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McCarthy v. Biden V.P.

United States District Court, D. Nebraska

July 31, 2015

STEVEN McCARTHY, Plaintiff,
v.
JOE BIDEN V.P., Defendant.

MEMORANDUM AND ORDER

JOHN M. GERRARD, District Judge.

Plaintiff Steven McCarthy filed a series of documents in this case. McCarthy signed only one of these documents. ( See Filing No. 1.) The remaining documents are unsigned and appear to be items of correspondence from McCarthy to various public officials and agencies. ( See Filing Nos. 5, 6, 7, and 8.)

The court will treat the signed document (Filing No. 1) as McCarthy's "complaint." In this document, McCarthy listed himself as the plaintiff and Vice President Joe Biden as the defendant. The court now conducts an initial review of the document designated by the court as the "complaint" to determine whether summary dismissal is appropriate under 28 U.S.C. § 1915(e)(2).

The court is required to review in forma pauperis complaints to determine whether summary dismissal is appropriate. See 28 U.S.C. § 1915(e). The court must dismiss a complaint or any portion of it that states a frivolous or malicious claim, that fails to state a claim upon which relief may be granted, or that seeks monetary relief from a defendant who is immune from such relief. 28 U.S.C. § 1915(e)(2)(B).

Pro se plaintiffs must set forth enough factual allegations to "nudge[] their claims across the line from conceivable to plausible, " or "their complaint must be dismissed." Bell Atlantic Corp. v. Twombly, 550 U.S. 544, 569-70 (2007); see also Ashcroft v. Iqbal, 556 U.S. 662, 678 (2009) ("A claim has facial plausibility when the plaintiff pleads factual content that allows the court to draw the reasonable inference that the defendant is liable for the misconduct alleged.").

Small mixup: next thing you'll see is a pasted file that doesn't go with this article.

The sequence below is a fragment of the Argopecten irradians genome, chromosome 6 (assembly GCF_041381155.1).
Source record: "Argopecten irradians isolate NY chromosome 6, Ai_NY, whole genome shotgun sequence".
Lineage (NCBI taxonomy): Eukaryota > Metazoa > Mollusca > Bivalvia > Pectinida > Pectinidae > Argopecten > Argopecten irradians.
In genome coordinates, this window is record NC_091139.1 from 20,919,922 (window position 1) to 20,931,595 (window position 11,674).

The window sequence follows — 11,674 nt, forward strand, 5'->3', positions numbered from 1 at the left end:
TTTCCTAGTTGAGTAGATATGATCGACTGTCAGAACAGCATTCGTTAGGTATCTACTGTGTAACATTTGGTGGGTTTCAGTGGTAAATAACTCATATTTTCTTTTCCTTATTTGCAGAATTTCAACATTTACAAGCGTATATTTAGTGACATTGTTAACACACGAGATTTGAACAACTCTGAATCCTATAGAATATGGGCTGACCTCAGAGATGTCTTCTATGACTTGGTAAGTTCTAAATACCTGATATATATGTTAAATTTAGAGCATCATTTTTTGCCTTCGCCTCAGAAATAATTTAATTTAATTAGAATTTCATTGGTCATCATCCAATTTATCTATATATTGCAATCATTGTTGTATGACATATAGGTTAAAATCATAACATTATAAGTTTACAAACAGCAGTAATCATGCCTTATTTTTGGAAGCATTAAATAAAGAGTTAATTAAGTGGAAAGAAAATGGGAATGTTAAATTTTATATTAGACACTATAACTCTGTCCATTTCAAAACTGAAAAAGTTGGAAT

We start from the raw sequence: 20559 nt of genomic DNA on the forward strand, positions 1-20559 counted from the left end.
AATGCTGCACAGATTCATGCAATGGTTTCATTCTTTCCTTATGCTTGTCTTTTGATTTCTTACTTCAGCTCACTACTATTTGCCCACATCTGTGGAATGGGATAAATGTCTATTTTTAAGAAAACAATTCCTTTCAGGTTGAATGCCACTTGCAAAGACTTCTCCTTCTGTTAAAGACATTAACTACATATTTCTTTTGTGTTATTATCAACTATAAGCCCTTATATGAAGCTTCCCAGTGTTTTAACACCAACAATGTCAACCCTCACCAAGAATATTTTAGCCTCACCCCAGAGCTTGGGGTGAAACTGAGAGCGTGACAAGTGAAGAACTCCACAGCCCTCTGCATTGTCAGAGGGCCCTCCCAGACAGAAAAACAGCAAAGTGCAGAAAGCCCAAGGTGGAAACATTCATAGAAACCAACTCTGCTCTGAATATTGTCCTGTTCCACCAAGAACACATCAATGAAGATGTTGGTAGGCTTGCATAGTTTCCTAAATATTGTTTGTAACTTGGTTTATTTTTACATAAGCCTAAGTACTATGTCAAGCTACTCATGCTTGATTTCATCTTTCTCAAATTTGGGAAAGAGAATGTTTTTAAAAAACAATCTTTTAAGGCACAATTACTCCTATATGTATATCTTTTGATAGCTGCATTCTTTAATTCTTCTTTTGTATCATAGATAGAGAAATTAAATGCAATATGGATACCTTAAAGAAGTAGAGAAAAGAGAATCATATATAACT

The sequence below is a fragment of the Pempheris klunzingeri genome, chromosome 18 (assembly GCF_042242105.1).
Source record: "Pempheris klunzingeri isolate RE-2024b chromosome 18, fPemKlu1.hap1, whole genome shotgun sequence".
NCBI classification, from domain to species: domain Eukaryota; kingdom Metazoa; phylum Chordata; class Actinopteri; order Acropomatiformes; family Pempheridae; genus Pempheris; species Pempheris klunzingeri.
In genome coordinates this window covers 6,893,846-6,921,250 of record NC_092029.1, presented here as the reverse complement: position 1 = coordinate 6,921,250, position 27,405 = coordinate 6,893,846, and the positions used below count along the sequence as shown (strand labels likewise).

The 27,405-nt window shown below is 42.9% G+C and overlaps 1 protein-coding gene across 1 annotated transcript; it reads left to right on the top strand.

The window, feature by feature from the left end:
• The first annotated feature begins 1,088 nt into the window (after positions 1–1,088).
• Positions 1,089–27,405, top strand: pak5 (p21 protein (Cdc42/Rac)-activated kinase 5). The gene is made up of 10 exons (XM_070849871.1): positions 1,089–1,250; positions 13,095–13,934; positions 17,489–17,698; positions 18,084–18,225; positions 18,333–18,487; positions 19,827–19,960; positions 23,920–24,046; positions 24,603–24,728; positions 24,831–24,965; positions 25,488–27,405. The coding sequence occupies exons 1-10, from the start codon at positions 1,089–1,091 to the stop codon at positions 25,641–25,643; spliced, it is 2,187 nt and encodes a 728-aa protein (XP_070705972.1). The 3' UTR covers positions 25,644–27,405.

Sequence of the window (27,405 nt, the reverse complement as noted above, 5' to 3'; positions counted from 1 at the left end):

McCarthy generally set forth in his complaint that he believes the crime rate can be reduced if more individuals receive death sentences. For example, McCarthy writes, "there is no way to get rid of the drug problem in this country other than to put a death penalty on the persons heads for having 10 pounds or more of herion [sic], meth, or cocaine." (Filing No. 1.) He asks the court to place him "in the witness protection program" because "100s of people [would] kill [him] if they knew what [he] was saying to Washington DC." ( Id. )

The court will dismiss this action because McCarthy's allegations are entirely baseless. See Denton v. Hernandez, 504 U.S. 25, 32-34 (1992) (court may dismiss complaint of plaintiff proceeding in forma pauperis as frivolous, and disregard clearly baseless, fanciful, fantastic, or delusional factual allegations). Moreover, even when liberally construed, McCarthy's complaint raises no claims and makes no allegations against Vice President Biden or any other individual. See Fed.R.Civ.P. 8 (requiring that pleadings contain "short and plain statement[s]" of the grounds for the court's jurisdiction and of the claim showing that the plaintiff is entitled to relief).

IT IS THEREFORE ORDERED that:

1. The Complaint (Filing No. 1) is dismissed with prejudice as frivolous.

2. The Motion for Leave to Proceed in Forma Pauperis (Filing No. 2) is denied as moot.

3. The court will enter a separate judgment in accordance with this order.


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